Role expert witnesses English courts

13 November 2006

Luke Arbuthnot

Expert witnesses are an invaluable resource for enhancing the understanding, and assisting with the determination, of complex issues in court proceedings and other dispute resolution procedures. Part 35 of the Civil Procedure Rules (“CPR”) provides detailed rules on the role of expert witnesses in the English Courts and these largely dictate how instructing solicitors may use their experts in this forum.

The Academy of Experts and similar associations also have codes of practice which govern the conduct of experts and the provisions of these codes largely mirror the provisions of the CPR. The codes are not considered here.

Role of an Expert Witness

CPR rule 35.3 provides that an expert witness has an overriding duty to the Court and the role of expert witnesses is largely framed with this in mind.

An expert witness is required to be independent and provide his expertise impartially to assist the judge, rather than the person giving the expert witness his instructions or remuneration. Some of the key rules of the CPR are set out below:

  • Expert evidence is restricted to that reasonably required (CPR rule 35.1) and the Court’s permission is required before calling an expert to give evidence (CPR rule 35.4). If a party fails to obtain permission in advance, the expert’s report may be inadmissible.

  • A written report by the expert is required unless otherwise directed (CPR rule 35.5). An expert’s report must compy with the requirements set out in CPR rule 35.10 (and the practice direction to Part 35) and includes a requirement for experts to set out the basis upon which their report is made. There is a common law requirement that, if an expert changes his mind on a material matter after exchange of reports, that change of view should be communicated to the other party and the Court. Within 28 days of receiving the other side’s expert reports, parties may submit written questions to the experts (CPR rule 35.6).

  • The Court may appoint a single joint expert (CPR rule 35.7) and may require the parties to agree joint instructions. The rationale for this provision is to save costs but, in reality, this is rarely achieved as the parties often need to instruct their own experts to ensure that the single joint expert is properly instructed and, if appropriate, challenged.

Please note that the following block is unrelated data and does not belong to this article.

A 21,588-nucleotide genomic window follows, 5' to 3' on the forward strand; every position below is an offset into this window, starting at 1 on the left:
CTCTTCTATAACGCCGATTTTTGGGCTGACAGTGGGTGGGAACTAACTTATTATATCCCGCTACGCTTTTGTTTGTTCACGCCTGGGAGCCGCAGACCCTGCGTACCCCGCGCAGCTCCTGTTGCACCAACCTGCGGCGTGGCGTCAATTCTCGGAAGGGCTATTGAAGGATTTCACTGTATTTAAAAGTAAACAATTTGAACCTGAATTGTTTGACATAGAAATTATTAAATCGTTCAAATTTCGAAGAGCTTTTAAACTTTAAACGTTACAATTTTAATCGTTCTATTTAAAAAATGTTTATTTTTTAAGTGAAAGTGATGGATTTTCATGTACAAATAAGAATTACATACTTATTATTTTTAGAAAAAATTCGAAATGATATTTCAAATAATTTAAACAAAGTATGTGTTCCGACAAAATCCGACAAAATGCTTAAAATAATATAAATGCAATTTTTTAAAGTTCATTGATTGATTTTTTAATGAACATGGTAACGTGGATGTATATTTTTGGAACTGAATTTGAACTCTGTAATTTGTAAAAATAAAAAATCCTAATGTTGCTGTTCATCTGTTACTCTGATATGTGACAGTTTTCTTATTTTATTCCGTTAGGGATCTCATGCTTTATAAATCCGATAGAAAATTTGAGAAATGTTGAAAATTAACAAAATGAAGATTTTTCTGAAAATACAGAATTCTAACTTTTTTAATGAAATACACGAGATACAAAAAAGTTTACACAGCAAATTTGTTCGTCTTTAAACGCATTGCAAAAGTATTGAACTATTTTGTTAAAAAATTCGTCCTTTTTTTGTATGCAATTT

• The Court has wide powers to manage experts by, for example, directing which issues the experts should deal with. The Court also has the power to, and often does, require that the parties’ experts meet to identify agreed issues and those in dispute (CPR rule 35.12). These meetings have the additional advantage of providing a forum in which parties may discuss and negotiate claims.

In addition to the requirements of the CPR, experts may not advise on matters outside the scope of their expertise. As well as such comments being potentially inadmissible, any challenge to an expert witness on this ground may be damaging to the witness’s credibility.

Function of an Expert Witness

The primary function of experts is to provide independent opinion or expertise in a certain area and, in doing so, to assist the judge in reaching his or her decision. However, experts can also be a useful resource for solicitors when handling claims more generally, for example, where instructed at the outset, experts may assist with an evaluation of the merits of a claim or defence. There will, of course, be increased costs involved in instructing experts at an early stage but this may prevent parties incurring substantial costs at a later stage by pursuing flawed claims. It may also lead to better presentation of, and more informed, statements of case.

Experts can also be used effectively during disclosure, to frame requests for further information, to help with inspection of disclosures, and when considering how to examine other lay, and expert, witnesses.

While experts can provide a powerful contribution, the ultimate responsibility for the running of cases remains with the solicitor. The solicitor will have to advise on the selection of experts appropriately to ensure that his or her client obtains the maximum benefit from using an expert witness.